Let me know when they change into some other type of butterfly not previously documented before. Then we may be able to talk evolution. Otherwise, your sarcasm gets us nowhere.
NoahJ
"It is unwise to be too sure of one's own wisdom. It is healthy to be reminded that the strongest might weaken and the wisest might err." - Mahatma Gandhi
Reply
NoahJ
"It is unwise to be too sure of one's own wisdom. It is healthy to be reminded that the strongest might weaken and the wisest might err." - Mahatma Gandhi
Reply
post #68 of 169
Did I mention that the the wonks over at P.Z. Myers site told me that evolution [information addition] happens so slowly, we wouldn't be able to perceive it?

In our desire to impose form on the world we have lost the capacity to see the form that is there;
and in that lies not liberation but alienation, the cutting off from things as they really are. --...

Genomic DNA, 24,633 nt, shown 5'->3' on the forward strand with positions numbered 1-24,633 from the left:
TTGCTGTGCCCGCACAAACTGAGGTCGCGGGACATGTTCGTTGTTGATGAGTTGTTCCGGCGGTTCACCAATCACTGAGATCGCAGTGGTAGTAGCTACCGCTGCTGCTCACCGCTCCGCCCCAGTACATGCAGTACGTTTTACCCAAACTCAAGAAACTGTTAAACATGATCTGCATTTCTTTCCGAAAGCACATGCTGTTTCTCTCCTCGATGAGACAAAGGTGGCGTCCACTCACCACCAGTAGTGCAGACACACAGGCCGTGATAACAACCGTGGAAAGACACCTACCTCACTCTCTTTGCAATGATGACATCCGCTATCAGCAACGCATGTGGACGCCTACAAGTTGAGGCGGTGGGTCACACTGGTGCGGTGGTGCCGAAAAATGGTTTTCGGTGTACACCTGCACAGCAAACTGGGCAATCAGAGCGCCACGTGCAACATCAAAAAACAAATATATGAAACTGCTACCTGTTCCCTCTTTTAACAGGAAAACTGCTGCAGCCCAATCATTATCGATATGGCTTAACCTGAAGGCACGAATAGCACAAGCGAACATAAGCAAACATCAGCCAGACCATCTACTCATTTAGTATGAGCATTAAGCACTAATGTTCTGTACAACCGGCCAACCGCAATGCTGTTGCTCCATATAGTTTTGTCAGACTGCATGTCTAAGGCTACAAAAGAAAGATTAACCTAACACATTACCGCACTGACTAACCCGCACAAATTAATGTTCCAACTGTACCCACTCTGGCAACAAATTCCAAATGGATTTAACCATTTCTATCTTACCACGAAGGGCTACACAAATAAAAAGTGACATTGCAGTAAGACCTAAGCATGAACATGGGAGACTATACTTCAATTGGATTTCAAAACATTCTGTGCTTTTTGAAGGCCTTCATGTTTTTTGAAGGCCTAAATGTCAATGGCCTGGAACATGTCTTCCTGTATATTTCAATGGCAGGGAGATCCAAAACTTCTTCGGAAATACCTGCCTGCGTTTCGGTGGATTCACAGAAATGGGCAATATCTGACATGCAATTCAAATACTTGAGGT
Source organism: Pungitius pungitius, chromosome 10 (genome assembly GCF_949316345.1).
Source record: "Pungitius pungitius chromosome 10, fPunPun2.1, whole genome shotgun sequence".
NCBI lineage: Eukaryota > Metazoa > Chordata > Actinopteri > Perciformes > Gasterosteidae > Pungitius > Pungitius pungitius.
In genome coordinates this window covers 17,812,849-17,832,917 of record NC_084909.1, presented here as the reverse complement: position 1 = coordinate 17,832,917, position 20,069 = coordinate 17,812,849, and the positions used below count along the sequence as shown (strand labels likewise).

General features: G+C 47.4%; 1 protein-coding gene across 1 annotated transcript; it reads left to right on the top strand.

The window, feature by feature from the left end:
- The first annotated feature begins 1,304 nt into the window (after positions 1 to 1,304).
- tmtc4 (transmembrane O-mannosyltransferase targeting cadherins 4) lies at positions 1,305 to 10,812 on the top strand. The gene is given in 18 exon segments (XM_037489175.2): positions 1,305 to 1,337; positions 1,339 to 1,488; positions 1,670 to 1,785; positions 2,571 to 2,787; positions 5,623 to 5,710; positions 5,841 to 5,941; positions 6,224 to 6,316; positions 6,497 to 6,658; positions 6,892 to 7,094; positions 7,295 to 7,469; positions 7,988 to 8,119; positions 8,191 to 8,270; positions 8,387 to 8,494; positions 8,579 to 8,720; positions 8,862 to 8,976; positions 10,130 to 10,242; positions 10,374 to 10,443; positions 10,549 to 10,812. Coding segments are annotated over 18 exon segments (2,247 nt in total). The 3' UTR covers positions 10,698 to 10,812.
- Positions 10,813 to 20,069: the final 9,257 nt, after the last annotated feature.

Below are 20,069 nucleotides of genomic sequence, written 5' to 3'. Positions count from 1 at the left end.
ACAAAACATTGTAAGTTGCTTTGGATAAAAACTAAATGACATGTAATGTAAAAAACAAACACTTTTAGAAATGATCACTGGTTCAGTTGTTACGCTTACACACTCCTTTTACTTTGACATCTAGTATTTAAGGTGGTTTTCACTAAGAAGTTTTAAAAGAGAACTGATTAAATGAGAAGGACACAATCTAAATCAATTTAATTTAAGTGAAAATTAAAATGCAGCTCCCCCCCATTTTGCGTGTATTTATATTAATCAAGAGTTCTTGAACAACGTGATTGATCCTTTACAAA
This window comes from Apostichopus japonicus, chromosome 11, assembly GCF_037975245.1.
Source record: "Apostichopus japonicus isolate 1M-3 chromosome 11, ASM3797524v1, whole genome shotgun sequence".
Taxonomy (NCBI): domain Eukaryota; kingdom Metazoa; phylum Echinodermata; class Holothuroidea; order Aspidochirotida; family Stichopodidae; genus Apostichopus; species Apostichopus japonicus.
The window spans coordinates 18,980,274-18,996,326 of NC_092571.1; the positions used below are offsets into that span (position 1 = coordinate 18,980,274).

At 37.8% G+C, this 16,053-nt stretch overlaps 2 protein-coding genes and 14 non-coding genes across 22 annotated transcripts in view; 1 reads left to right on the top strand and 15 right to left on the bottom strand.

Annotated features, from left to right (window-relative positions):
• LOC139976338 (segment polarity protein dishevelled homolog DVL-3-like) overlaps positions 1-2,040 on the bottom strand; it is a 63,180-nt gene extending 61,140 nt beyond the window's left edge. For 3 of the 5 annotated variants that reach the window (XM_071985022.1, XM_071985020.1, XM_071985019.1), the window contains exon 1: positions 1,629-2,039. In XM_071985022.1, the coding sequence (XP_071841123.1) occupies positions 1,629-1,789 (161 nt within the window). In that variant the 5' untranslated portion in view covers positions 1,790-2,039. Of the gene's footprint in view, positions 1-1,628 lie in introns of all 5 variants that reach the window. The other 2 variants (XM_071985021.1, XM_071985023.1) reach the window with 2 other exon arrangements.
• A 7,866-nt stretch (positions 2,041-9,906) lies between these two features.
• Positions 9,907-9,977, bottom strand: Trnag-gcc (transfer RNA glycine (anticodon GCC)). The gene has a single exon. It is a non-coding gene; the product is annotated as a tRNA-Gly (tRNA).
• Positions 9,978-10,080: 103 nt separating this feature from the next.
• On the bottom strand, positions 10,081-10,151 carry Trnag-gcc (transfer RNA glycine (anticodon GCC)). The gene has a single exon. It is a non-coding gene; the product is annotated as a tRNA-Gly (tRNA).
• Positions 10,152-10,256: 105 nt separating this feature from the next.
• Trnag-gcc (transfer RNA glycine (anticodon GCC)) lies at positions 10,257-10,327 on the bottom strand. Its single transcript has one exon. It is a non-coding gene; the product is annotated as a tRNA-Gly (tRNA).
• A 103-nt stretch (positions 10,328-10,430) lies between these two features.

Reply

In our desire to impose form on the world we have lost the capacity to see the form that is there;
and in that lies not liberation but alienation, the cutting off from things as they really are. --...

Reply
post #69 of 169
Quote:
Originally Posted by NoahJ View Post

Evolution? Mutation is more like it.



Evolution is driven by selection. Mutation is the mechanism of evolution.
"some catch on faster than others"
Reply
"some catch on faster than others"
Reply
post #70 of 169
Quote:
Originally Posted by Fellowship View Post

To be honest I don't deny it. I just don't wet my pants like so many others when such a non story is pushed by a poorly run publication like NG.

But hey it does get people talking....

sort of how Paris Hilton does....

Take some non news and throw it out there for the masses to wet themselves over.

Sorry I just don't get excited over non stories.

Fellows



Shake Yourself Fellows!
"some catch on faster than others"
Reply
"some catch on faster than others"
Reply
post #71 of 169
Quote:
Originally Posted by NoahJ View Post

Let me know when they change into some other type of butterfly not previously documented before. Then we may be able to talk evolution. Otherwise, your sarcasm gets us nowhere.